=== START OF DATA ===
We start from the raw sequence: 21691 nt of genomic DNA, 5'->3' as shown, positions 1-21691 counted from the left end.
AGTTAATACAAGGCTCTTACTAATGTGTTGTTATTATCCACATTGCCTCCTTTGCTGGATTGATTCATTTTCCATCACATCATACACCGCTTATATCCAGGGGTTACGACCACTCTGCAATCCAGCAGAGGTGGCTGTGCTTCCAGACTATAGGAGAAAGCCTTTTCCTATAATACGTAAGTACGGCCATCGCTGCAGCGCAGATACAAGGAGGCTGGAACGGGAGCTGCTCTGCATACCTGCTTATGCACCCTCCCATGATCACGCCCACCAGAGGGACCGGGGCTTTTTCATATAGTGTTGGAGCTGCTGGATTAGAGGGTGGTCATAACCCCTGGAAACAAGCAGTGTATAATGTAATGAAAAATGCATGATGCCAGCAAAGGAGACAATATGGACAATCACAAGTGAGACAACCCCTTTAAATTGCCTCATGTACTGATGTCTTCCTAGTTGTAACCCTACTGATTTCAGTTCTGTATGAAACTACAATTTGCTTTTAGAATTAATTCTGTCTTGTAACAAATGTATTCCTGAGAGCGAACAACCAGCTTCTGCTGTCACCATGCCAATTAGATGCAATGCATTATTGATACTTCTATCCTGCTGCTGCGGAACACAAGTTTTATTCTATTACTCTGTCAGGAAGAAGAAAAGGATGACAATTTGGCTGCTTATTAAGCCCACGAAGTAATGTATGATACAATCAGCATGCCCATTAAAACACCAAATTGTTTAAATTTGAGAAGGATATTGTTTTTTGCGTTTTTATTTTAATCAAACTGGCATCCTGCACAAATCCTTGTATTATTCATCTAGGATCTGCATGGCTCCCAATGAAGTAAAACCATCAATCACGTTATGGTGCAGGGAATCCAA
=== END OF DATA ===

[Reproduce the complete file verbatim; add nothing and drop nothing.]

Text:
We start from the raw sequence: 21691 nt of genomic DNA, 5'->3' as shown, positions 1-21691 counted from the left end.
AGTTAATACAAGGCTCTTACTAATGTGTTGTTATTATCCACATTGCCTCCTTTGCTGGATTGATTCATTTTCCATCACATCATACACCGCTTATATCCAGGGGTTACGACCACTCTGCAATCCAGCAGAGGTGGCTGTGCTTCCAGACTATAGGAGAAAGCCTTTTCCTATAATACGTAAGTACGGCCATCGCTGCAGCGCAGATACAAGGAGGCTGGAACGGGAGCTGCTCTGCATACCTGCTTATGCACCCTCCCATGATCACGCCCACCAGAGGGACCGGGGCTTTTTCATATAGTGTTGGAGCTGCTGGATTAGAGGGTGGTCATAACCCCTGGAAACAAGCAGTGTATAATGTAATGAAAAATGCATGATGCCAGCAAAGGAGACAATATGGACAATCACAAGTGAGACAACCCCTTTAAATTGCCTCATGTACTGATGTCTTCCTAGTTGTAACCCTACTGATTTCAGTTCTGTATGAAACTACAATTTGCTTTTAGAATTAATTCTGTCTTGTAACAAATGTATTCCTGAGAGCGAACAACCAGCTTCTGCTGTCACCATGCCAATTAGATGCAATGCATTATTGATACTTCTATCCTGCTGCTGCGGAACACAAGTTTTATTCTATTACTCTGTCAGGAAGAAGAAAAGGATGACAATTTGGCTGCTTATTAAGCCCACGAAGTAATGTATGATACAATCAGCATGCCCATTAAAACACCAAATTGTTTAAATTTGAGAAGGATATTGTTTTTTGCGTTTTTATTTTAATCAAACTGGCATCCTGCACAAATCCTTGTATTATTCATCTAGGATCTGCATGGCTCCCAATGAAGTAAAACCATCAATCACGTTATGGTGCAGGGAATCCAA